I have a one-lever shut off valve for my washing machine. I plan to
get some SS braided hoses, right now I have rubber ones.
Anyway, I want to start using the shut off valve each and every time I
am not using the washer. Maybe a stupid question, but has anyone had
any problems while doing this? Like, the valve leaks or will wear out
Thanks in advance, John
On 9 Apr 2007 10:40:57 -0700, " firstname.lastname@example.org"
That is its purpose. You'd better start doing it always NOW and save
doing it sometimes for when you have the steel hoses. (You should do
it always then too, but my point is you have your plans backwards)
Going back (way back) to my mother's time, the one-lever shutoff valves have
lasted about 20 years.
Besides the obvious hose-burst that may occur by leaving the valves on, there's
an additional reason for shutting them off when not in use:
The water pressure, over time, deforms the mixing valve in the machine,
eventually causing the solenoids to stick open or closed, resulting in either no
water delivery or no temperature selection.
When you shut the valve off what do you think happens to the water pressure
that's trapped between the S/O valve and the machine solenoids (aka,
hydraulic lock)? Unless there is a way for this pressure to bleed down it
will remain high and will remain the same (or near) as the supply pressure.
Disaster prevention is the best reason for keeping the shutoff valve closed
except when the machine is in use.
I thought I missed something...but I agree with your thoughts.
OTOH I've never had a hose disaster in 25+ years...just lucky I guess,
but then again, I replace the supply hoses fairly regularly (5 years
or so) and have never shut the supply off other than for maintenance.
The main water line. There is pressure either from the well or city line,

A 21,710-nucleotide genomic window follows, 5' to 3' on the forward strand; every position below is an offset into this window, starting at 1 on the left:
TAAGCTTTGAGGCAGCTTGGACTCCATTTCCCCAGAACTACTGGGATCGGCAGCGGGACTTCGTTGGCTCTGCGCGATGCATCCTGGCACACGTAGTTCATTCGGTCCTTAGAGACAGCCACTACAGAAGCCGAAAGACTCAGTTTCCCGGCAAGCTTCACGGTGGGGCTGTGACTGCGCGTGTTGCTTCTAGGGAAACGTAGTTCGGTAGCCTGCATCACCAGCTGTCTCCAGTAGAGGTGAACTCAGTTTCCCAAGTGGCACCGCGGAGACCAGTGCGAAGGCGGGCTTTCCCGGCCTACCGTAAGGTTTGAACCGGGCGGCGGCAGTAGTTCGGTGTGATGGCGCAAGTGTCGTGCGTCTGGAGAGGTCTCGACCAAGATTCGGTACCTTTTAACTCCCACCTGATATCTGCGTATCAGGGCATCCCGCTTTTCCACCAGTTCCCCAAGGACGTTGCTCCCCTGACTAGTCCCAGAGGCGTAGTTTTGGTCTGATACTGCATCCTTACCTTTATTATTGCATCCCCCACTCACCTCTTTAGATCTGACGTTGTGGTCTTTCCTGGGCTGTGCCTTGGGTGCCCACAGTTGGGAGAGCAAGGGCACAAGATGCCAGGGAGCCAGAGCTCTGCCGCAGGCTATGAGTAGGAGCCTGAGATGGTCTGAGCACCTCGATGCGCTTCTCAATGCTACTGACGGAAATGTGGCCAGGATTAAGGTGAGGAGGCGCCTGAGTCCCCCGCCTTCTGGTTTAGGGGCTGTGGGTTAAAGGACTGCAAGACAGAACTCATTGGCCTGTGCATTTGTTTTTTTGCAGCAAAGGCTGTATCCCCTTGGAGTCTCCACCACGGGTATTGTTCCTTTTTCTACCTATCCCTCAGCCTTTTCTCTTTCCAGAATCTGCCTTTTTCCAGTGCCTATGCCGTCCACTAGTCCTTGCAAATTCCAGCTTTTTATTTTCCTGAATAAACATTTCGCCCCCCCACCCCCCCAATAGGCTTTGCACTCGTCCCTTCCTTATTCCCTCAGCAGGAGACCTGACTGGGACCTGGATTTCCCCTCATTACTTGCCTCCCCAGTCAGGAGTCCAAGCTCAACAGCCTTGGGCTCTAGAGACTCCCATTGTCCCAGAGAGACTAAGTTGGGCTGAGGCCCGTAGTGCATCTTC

in the piping at all times. If you close valves located midway in the
pipes, the pressure remains constant. In the case of a washing machine
hose, if the hose were to break with the valve closed, the only leak is what
water happened to be in the line.
Think of one of those long balloons, cut the end off and pinch it
(washing machine valve), now blow into the balloon from the other
end until you have a pressure equivalent to your water pressure.
Pinch off that end (shut off valve). What happens to the air in the
balloon? Its still at pressure isn't it? If you want to relieve the
pressure, then you have to open the unpressurized end. The only way
to do that is to either unscrew the fitting at the machine and deal
with the drip, or cycle the machine through a fill cycle - the only
water it will get is what's in the hose.
Closing the supply valves to the washing machine, when the machine is
not in use, is cheap insurance against a flood caused by a failed
hose. However the steel wrapped hoses can still fail since the line
pressure is held 100% by the rubber.When I replaced my rubber hoses
with steel wrapped ones I was told that they offered no increased
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